Life drawing is hard. Mentally painful and exhausting, in the way that completing an obstacle course when you’re very unfit is hard. Not impossible, but it wrings you out and leaves you exhausted and seeing little lights. Or, in my case, seeing everyone I pass as a tangle of planes and shades and tendons.
In the case of life drawing (and an obstacle course, for that matter), I am very unfit. I’m throwing myself in the deep end, and hope it will pay off, but at the beginning of every pose I sit, shaking my pencil-hand and thinking, “I can’t do this. I can’t do this.” And then I draw a shape into which the pose sits, or only draw the shadows, or concentrate on the negative space, or simply unfocus my eyes and draw big loopy lines, and then focus and work down to the detail. And I hope that repeating, and repeating, will make better, if not perfect.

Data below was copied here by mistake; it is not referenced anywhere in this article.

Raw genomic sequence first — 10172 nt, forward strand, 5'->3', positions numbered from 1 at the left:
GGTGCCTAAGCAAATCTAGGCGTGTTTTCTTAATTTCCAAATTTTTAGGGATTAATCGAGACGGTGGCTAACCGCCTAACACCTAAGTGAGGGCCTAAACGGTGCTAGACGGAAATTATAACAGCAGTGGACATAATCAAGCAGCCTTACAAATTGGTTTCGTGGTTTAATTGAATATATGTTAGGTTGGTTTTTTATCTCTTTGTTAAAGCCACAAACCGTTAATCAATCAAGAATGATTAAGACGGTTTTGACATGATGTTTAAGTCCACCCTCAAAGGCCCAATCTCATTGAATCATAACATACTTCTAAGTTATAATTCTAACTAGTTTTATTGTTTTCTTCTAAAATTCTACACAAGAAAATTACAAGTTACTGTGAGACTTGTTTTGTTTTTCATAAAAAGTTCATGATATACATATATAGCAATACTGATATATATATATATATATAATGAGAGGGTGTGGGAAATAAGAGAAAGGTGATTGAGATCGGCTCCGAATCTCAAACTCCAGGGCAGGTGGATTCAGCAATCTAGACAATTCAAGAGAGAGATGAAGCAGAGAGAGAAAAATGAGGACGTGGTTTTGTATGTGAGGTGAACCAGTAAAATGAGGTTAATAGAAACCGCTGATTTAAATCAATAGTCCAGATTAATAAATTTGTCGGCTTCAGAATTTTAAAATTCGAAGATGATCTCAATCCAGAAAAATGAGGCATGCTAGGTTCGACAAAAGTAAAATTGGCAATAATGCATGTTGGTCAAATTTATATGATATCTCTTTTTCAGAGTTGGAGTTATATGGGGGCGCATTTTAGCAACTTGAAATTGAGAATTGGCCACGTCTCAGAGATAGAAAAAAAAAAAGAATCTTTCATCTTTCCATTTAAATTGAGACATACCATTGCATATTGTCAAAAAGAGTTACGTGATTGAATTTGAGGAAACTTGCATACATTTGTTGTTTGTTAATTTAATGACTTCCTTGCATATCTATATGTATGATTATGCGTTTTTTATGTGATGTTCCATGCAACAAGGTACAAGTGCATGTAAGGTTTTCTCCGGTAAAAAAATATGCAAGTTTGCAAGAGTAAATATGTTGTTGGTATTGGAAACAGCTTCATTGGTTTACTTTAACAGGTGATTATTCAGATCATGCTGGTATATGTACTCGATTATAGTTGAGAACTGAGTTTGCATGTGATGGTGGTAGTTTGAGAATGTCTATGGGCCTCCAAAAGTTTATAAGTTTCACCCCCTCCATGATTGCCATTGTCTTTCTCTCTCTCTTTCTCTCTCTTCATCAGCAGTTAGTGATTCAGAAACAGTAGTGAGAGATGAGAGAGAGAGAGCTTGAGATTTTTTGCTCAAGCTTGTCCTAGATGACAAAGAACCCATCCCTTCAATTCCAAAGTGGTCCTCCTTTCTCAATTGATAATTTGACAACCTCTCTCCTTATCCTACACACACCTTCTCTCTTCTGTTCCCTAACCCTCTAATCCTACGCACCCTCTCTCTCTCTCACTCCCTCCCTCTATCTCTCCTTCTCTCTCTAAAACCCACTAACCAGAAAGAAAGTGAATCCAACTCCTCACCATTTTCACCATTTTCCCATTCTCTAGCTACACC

Tonight we had a male model, which adds another level of difficulty for me, because I am not used to breaking the male body down into proportions and I am fundamentally unfamiliar with it. With female models, I have the advantage of having a female body with me 24/7, so I understand a little more about how it works. And the female body – even underweight – is composed of curves and roundness and sinuous lines. I suspect this is why the female nude figures so much in decoration – there is something about its lines which is decorative (in the sense of it functions on an ornamental level as well as representational – much like the lines and patterns of arabesques). The male body is far more a study in musculature and bone structure, all angles and unexpected shadows and lines and places where the ribs or spine or collarbone play a much less subtle role in the overall shape.
Further, life drawing is bad for public speaking. When told to picture the audience in their underwear, you will not feel less embarrassed. You will feel like you should be drawing that overwhelming array of shadows, sinews, solar plexxi and lines of balance.
The animation society is folding at the end of the year, so I will have to find a new session to attend after the next fortnight. It’s a shame. I prefer to walk in Woolloongabba alone at night than in the Valley.